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THE GIFT (review)

11.1408THE GIFT

Written and Directed by Joel Edgerton / Starring Jason Bateman, Rebecca Hall and Joel Edgerton

Simon: We used to call him Gordo the Weirdo.

I’ve always rated movies with one criteria – would I want to see it again? Good movies are fun to return to; great ones improve with every viewing. For me, stalker themed flicks are immediately disposable. They’re cinematic Kleenex – good for one use only. With the exception of FATAL ATTRACTION, once we know why-they-done-it and get their inevitable comeuppance, does one really want to see the movie again?

I had high expectations going into THE GIFT, Joel Edgerton’s feature length directorial debut. I was impressed with THE SQUARE, an indie he wrote years ago and as an actor, he has been on my radar since he came onto the scene with two outstanding performances in ANIMAL KINGDOM and WARRIOR. I hoped he would bring an original, Australian sensibility to a tired old genre. I wanted to be wowed. I thought I wasn’t. Until …


Jason Bateman and Rebecca Hall play Simon and Robyn, a young married couple who have moved to L.A. from Chicago to kickstart their lives. Simon is there with a new job and Robyn seems to be recovering slowly after suffering a miscarriage. While shopping at a store, they run into Gordon (Edgerton), a high school classmate of Simon’s. Gordo, as he is known by, is off-putting, a little dead in the eyes, a little skittish, disarmingly shy and inarticulate. Thinking this would be a one-time meeting, Simon and Robyn are surprised the next day with a gift of an expensive bottle of wine at their doorstep, left by Gordo, welcoming them to the neighbourhood (he had overheard Robyn give their address to the sales clerk for their purchase to be delivered). To reciprocate, they invite him over for dinner, which turns into a squeamishly uncomfortable evening. After yet another gift and an unwelcome visit from Gordo to Robyn when she is home alone, Simon is convinced that his former classmate is obsessed with his wife. He intends to break all ties with this perceived psychopath when accepting an invitation to Gordo’s home, much to Robyn’s chagrin as she senses a kindred spirit in Gordo. To disclose more would ruin the many elements of surprise that this movie delivers in spades.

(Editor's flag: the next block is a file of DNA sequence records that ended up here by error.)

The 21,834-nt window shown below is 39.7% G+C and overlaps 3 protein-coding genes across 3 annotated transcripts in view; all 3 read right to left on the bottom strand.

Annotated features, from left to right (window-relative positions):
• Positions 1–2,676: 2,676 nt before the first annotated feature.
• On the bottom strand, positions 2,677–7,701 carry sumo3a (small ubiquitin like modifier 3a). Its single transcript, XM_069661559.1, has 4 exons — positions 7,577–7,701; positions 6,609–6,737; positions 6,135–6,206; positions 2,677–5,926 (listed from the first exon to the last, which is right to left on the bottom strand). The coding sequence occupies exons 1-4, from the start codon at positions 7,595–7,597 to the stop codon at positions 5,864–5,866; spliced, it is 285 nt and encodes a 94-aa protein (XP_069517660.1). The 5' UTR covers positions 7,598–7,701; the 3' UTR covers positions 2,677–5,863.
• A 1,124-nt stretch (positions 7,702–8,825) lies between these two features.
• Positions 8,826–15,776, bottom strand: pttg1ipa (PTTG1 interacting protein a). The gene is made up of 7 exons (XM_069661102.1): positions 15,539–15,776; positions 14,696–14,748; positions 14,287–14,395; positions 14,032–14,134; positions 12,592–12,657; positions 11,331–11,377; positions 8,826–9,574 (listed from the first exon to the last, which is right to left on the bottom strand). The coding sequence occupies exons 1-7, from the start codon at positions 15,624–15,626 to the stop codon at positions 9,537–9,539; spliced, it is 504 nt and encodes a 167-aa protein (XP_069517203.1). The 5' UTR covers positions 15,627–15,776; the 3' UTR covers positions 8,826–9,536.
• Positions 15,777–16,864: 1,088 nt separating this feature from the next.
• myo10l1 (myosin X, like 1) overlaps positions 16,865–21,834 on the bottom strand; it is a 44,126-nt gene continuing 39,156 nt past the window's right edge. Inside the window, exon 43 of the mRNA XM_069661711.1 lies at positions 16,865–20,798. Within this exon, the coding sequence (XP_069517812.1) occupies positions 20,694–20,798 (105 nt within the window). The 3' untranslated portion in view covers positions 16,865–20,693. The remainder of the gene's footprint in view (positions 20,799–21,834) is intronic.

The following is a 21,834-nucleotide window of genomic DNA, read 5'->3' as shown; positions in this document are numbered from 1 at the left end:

It took me a few days to realize just how masterful THE GIFT is. My initial reaction to Edgerton’s take on the classic horror/stalker convention was one of irritation. The obligatory jump out of your seat and scream scene that has nothing to do with the storyline was done better with Ellen Burstyn going up into the attic with a candle in THE EXORCIST. The naked woman in the shower is almost a direct steal of Brian de Palma’s DRESSED TO KILL, which, in itself, was an “homage” to Hitchcock’s PSYCHO. Yes, there’s even a dead animal in the water in this movie! But then, like the first plot twist in THE GIFT, it hit me. Edgerton slyly has his audience in the palm of his hand. We contemptuously think he is leading us in one direction and he sucker punches us in the face. The last twenty minutes of this movie are not merely a rollercoaster of a ride that neatly ties everything into place, they go from OMG to WTF to me cackling with glee when the end credits started to roll.


There is a great theatricality to Edgerton’s direction as he excels in bringing out the best in his actors to the detriment of the look of the movie. Bateman takes his usual movie persona to great heights and beautifully shows a dark and sinister side that we have never seen before. This should be the ticket to land him meatier, more substantial roles in the future. Edgerton’s performance is deliciously mesmerizing; directing himself brings out the best in him. But it’s the almost always impeccable Hall that is the heart and soul of this movie. It’s a beguiling performance of Streep-esque proportions.

THE GIFT really is a gift unto itself that offers more genuine surprises and twists than the complete M. Night Shyamalan catalogue. I can’t wait to see it again and if you recall my intro, you would know that’s a very good thing.

4 sheep

Your turn!

How many sheep would you give The Gift?



  1. I saw this movie and thought it was a masterful work of art that had me hooked for the entire time. The plot twists were unexpected and had me emotionally caught in extremes – feeling enraged at times and happy at other times. While I personally don’t like “scary” movies, I have to say that this isn’t as scary as I thought and encourage others to see this unpredictable film.

  2. I was lucky enough to have been given a pass to the preview of this movie The Gift. I thoroughly enjoyed it. I had expectations of some sort of horror flick and instead saw a psychological drama with twists and turns. I loved the acting by all three characters. Jason Bateman has become a stellar actor since his days on television. He is nasty in this movie, someone I would never want my daughter to bring home. Rebecca Hall played a great role as his wife…i would call her a ‘battered’ wife.Edgerton was excellent as Gordo. So creepy right from the beginning. I enjoyed every moment of this film. I was on the edge of my seat through most of it. It was so well crafted. I would highly revommend it.

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